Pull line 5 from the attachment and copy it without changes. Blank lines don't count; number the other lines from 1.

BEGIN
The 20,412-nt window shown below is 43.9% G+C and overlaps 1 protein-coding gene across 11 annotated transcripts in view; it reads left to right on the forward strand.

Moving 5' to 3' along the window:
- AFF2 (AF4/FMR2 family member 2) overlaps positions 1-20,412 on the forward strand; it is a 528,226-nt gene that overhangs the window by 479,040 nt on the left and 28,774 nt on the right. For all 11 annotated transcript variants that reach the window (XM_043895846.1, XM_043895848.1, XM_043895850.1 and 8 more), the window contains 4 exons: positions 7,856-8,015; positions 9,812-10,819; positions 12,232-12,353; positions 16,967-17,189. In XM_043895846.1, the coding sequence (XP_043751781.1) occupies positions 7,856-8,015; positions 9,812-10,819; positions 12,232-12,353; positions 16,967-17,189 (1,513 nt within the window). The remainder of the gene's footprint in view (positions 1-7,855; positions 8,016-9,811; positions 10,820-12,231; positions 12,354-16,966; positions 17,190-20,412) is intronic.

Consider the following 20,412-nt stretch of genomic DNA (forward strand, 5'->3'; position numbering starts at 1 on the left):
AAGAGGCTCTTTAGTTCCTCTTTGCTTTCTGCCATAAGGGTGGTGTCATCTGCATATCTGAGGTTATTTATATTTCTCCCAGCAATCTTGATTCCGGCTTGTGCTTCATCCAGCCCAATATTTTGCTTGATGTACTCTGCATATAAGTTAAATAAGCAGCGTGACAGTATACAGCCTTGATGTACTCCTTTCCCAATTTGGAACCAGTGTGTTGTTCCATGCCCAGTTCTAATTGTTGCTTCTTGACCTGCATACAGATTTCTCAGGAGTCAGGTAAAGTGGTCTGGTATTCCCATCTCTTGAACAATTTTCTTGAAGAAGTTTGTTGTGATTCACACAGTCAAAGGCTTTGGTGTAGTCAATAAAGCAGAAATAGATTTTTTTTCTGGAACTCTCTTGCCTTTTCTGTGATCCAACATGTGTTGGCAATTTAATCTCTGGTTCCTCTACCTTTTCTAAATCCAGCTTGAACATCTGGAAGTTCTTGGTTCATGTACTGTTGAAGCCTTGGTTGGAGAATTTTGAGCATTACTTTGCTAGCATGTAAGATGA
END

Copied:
AAGAGGCTCTTTAGTTCCTCTTTGCTTTCTGCCATAAGGGTGGTGTCATCTGCATATCTGAGGTTATTTATATTTCTCCCAGCAATCTTGATTCCGGCTTGTGCTTCATCCAGCCCAATATTTTGCTTGATGTACTCTGCATATAAGTTAAATAAGCAGCGTGACAGTATACAGCCTTGATGTACTCCTTTCCCAATTTGGAACCAGTGTGTTGTTCCATGCCCAGTTCTAATTGTTGCTTCTTGACCTGCATACAGATTTCTCAGGAGTCAGGTAAAGTGGTCTGGTATTCCCATCTCTTGAACAATTTTCTTGAAGAAGTTTGTTGTGATTCACACAGTCAAAGGCTTTGGTGTAGTCAATAAAGCAGAAATAGATTTTTTTTCTGGAACTCTCTTGCCTTTTCTGTGATCCAACATGTGTTGGCAATTTAATCTCTGGTTCCTCTACCTTTTCTAAATCCAGCTTGAACATCTGGAAGTTCTTGGTTCATGTACTGTTGAAGCCTTGGTTGGAGAATTTTGAGCATTACTTTGCTAGCATGTAAGATGA